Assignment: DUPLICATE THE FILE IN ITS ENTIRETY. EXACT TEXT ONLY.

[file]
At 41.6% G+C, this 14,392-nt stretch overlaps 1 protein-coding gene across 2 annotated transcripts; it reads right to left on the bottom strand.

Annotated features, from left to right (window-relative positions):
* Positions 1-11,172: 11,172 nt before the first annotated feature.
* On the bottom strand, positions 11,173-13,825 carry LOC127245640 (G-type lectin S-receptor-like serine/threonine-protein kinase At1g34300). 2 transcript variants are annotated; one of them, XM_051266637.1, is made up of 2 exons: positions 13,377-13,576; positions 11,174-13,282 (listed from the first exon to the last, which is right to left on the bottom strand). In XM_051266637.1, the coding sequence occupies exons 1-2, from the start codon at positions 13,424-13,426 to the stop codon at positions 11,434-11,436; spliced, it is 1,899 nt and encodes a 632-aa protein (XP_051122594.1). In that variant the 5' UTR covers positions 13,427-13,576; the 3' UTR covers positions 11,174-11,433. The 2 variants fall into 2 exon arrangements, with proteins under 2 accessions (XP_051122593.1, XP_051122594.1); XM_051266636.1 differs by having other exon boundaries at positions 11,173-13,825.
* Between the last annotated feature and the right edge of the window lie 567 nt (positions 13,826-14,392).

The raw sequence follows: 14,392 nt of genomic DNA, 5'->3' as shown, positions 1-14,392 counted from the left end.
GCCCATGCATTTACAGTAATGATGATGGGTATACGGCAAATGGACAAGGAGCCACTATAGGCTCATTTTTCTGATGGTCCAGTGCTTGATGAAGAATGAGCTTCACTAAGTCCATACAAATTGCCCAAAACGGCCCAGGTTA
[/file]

At 41.6% G+C, this 14,392-nt stretch overlaps 1 protein-coding gene across 2 annotated transcripts; it reads right to left on the bottom strand.

Annotated features, from left to right (window-relative positions):
* Positions 1-11,172: 11,172 nt before the first annotated feature.
* On the bottom strand, positions 11,173-13,825 carry LOC127245640 (G-type lectin S-receptor-like serine/threonine-protein kinase At1g34300). 2 transcript variants are annotated; one of them, XM_051266637.1, is made up of 2 exons: positions 13,377-13,576; positions 11,174-13,282 (listed from the first exon to the last, which is right to left on the bottom strand). In XM_051266637.1, the coding sequence occupies exons 1-2, from the start codon at positions 13,424-13,426 to the stop codon at positions 11,434-11,436; spliced, it is 1,899 nt and encodes a 632-aa protein (XP_051122594.1). In that variant the 5' UTR covers positions 13,427-13,576; the 3' UTR covers positions 11,174-11,433. The 2 variants fall into 2 exon arrangements, with proteins under 2 accessions (XP_051122593.1, XP_051122594.1); XM_051266636.1 differs by having other exon boundaries at positions 11,173-13,825.
* Between the last annotated feature and the right edge of the window lie 567 nt (positions 13,826-14,392).

The raw sequence follows: 14,392 nt of genomic DNA, 5'->3' as shown, positions 1-14,392 counted from the left end.
GCCCATGCATTTACAGTAATGATGATGGGTATACGGCAAATGGACAAGGAGCCACTATAGGCTCATTTTTCTGATGGTCCAGTGCTTGATGAAGAATGAGCTTCACTAAGTCCATACAAATTGCCCAAAACGGCCCAGGTTA